Blackbuck Mowed Down in Chennai’s Guindy National Park
Blackbucks are included in Sec 1 under the Wildlife Protection Act, 1972, providing absolute protection to them.
A 60-year-old man mowed down a young male blackbuck, considered an endangered animal at the Raj Bhavan in Chennai near the Guindy National Park on Saturday.
Blackbucks are included in Section 1 under the Wildlife Protection Act, 1972, providing absolute protection to the species.
Sources in Guindy National Park (GNP) say KRS Ananthakumar, the suspect in the case, had attended a wedding anniversary of an assistant section officer at the Raj Bhavan on Saturday. While he was returning from the celebration, he hit a blackbuck with his vehicle around 6:45pm. The blackbuck died immediately.
“The car was traced with the marks of the car tyre and Ananthakumar was apprehended by the forest officials,” says a source to The News Minute.
They added that this particular area in Raj Bhavan where the incident took place comes under GNP.
“People are allowed inside the area with vehicles only if someone has given permission. The police keeps a check on the vehicles and takes down the details of the vehicles,” sources added.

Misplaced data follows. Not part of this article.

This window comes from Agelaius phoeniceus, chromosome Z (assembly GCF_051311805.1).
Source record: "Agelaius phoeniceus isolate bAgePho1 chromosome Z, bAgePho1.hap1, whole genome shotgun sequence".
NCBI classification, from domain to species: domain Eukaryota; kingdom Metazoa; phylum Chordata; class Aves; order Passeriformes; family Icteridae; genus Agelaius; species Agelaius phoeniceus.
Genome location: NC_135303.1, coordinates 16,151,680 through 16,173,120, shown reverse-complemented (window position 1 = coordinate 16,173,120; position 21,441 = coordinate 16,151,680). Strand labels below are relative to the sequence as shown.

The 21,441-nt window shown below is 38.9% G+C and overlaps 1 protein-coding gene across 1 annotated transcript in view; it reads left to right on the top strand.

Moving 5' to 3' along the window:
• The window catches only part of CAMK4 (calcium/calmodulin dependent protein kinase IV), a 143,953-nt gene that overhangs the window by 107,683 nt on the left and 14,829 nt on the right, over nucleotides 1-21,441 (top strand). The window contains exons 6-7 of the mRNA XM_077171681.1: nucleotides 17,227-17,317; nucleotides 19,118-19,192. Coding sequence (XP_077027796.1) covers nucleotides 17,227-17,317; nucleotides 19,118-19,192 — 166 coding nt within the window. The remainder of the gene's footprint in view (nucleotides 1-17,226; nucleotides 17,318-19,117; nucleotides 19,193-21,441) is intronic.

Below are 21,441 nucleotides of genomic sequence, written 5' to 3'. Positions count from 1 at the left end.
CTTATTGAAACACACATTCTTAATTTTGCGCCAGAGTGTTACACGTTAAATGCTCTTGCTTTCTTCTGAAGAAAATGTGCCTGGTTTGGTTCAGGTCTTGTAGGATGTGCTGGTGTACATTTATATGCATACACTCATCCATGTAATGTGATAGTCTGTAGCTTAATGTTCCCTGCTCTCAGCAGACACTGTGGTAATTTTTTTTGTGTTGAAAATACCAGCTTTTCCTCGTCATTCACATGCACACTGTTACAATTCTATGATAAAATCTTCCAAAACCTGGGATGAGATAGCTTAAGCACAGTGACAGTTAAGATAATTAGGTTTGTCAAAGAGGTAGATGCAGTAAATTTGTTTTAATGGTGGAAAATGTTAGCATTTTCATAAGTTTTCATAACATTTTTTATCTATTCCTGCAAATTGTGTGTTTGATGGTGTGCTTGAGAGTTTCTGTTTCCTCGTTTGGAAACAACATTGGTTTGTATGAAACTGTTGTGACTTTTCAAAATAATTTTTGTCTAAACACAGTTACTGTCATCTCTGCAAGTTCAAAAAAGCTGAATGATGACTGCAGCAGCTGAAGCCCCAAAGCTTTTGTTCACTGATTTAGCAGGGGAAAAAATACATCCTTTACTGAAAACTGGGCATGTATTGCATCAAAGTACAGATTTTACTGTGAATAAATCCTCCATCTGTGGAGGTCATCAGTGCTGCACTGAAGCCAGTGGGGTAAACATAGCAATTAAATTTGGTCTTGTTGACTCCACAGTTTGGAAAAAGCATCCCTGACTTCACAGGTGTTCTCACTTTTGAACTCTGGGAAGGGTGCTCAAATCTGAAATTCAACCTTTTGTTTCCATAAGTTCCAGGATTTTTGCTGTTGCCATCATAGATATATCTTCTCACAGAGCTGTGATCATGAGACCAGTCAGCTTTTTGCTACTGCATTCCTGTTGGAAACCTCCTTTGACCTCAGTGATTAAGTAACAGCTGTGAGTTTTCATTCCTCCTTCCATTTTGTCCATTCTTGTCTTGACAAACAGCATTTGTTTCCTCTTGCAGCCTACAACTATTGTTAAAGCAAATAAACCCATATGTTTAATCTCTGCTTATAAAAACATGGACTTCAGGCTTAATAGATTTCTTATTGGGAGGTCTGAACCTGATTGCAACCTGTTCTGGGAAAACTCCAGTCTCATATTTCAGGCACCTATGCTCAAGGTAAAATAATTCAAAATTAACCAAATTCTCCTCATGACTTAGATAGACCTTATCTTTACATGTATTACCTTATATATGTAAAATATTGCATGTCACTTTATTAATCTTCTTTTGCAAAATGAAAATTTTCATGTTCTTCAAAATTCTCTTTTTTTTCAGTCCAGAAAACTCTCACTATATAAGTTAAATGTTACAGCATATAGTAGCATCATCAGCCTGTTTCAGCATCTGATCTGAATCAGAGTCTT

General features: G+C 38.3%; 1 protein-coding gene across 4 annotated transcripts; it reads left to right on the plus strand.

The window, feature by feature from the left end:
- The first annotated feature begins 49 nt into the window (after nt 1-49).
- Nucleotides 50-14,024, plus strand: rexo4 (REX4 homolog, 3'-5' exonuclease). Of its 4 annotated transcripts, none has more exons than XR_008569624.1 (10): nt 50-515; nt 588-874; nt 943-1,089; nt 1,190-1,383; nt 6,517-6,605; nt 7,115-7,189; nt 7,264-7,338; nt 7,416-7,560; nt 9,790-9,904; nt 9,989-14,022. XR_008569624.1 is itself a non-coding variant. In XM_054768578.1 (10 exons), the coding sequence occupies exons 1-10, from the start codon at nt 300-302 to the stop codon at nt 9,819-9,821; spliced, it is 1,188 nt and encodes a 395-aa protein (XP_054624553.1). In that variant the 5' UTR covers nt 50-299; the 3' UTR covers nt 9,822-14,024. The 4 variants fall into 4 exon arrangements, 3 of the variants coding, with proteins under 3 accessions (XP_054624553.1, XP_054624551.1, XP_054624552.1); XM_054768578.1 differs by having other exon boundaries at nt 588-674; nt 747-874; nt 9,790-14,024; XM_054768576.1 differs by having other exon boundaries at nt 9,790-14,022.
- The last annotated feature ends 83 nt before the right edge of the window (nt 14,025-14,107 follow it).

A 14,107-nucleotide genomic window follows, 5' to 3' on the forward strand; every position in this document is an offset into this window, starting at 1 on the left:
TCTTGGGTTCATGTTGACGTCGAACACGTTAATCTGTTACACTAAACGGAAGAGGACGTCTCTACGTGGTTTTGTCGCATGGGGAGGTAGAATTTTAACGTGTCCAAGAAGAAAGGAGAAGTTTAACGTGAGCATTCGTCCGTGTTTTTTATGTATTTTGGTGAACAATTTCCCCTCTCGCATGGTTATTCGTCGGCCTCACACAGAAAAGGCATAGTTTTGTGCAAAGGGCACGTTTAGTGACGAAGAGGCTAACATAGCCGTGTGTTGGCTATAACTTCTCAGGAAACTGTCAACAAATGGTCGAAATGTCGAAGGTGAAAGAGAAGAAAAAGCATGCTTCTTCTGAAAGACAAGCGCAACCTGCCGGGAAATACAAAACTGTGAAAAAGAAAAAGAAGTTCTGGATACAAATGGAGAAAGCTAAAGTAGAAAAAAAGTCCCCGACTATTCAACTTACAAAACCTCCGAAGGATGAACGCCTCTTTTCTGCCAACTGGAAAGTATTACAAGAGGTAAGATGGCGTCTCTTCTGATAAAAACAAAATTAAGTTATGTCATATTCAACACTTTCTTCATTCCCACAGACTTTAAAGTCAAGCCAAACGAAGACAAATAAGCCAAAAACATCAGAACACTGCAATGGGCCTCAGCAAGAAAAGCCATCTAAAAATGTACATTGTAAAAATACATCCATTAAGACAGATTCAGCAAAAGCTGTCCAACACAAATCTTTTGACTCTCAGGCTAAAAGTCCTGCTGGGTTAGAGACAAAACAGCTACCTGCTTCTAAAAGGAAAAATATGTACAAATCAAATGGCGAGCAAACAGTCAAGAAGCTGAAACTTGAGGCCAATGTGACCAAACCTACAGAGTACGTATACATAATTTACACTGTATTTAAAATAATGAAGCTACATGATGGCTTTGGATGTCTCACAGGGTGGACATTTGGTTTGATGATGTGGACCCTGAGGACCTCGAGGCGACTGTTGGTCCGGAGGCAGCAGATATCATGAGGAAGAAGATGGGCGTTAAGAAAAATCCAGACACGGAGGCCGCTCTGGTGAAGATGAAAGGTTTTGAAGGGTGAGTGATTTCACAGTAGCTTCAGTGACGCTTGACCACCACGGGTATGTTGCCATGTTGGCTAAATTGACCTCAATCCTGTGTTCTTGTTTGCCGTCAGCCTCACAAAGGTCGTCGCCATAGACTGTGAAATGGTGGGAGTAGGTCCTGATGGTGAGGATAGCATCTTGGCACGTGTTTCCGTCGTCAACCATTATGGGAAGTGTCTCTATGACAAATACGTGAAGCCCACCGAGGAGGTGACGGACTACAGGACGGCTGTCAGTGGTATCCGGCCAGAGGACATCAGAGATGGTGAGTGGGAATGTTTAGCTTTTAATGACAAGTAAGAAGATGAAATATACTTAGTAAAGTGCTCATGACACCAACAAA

The case was registered at the national forest range office in Guindy. Ananthakumar was produced before the magistrate on Sunday and was remanded to judicial custody for 14 days.
On Monday, the Metropolitan Court at Saidapet granted bail to Ananthakumar. “It is a non-bailable offence and he should not have been released in one day. He carelessly drove the vehicle,” said a source from the forest department.
Speaking to The News Minute, animal rights activist Shravan Krishnan said,
There is diverse wildlife in the Guindy National Park. There are various animals like jackals, blackbucks, pangolins, spotted deer, which are rarely found in other states. It needs to be protected and no one should be allowed to go inside the national park with vehicles, they should walk, cycle or use forest escorted vehicles.
There have been reports in the past indicating that GNP was struggling to protect the bustling population of deer in its foliage area.
According to a report in 2008, the park with city limits had around 400 black bucks and 1,100 spotted deer.
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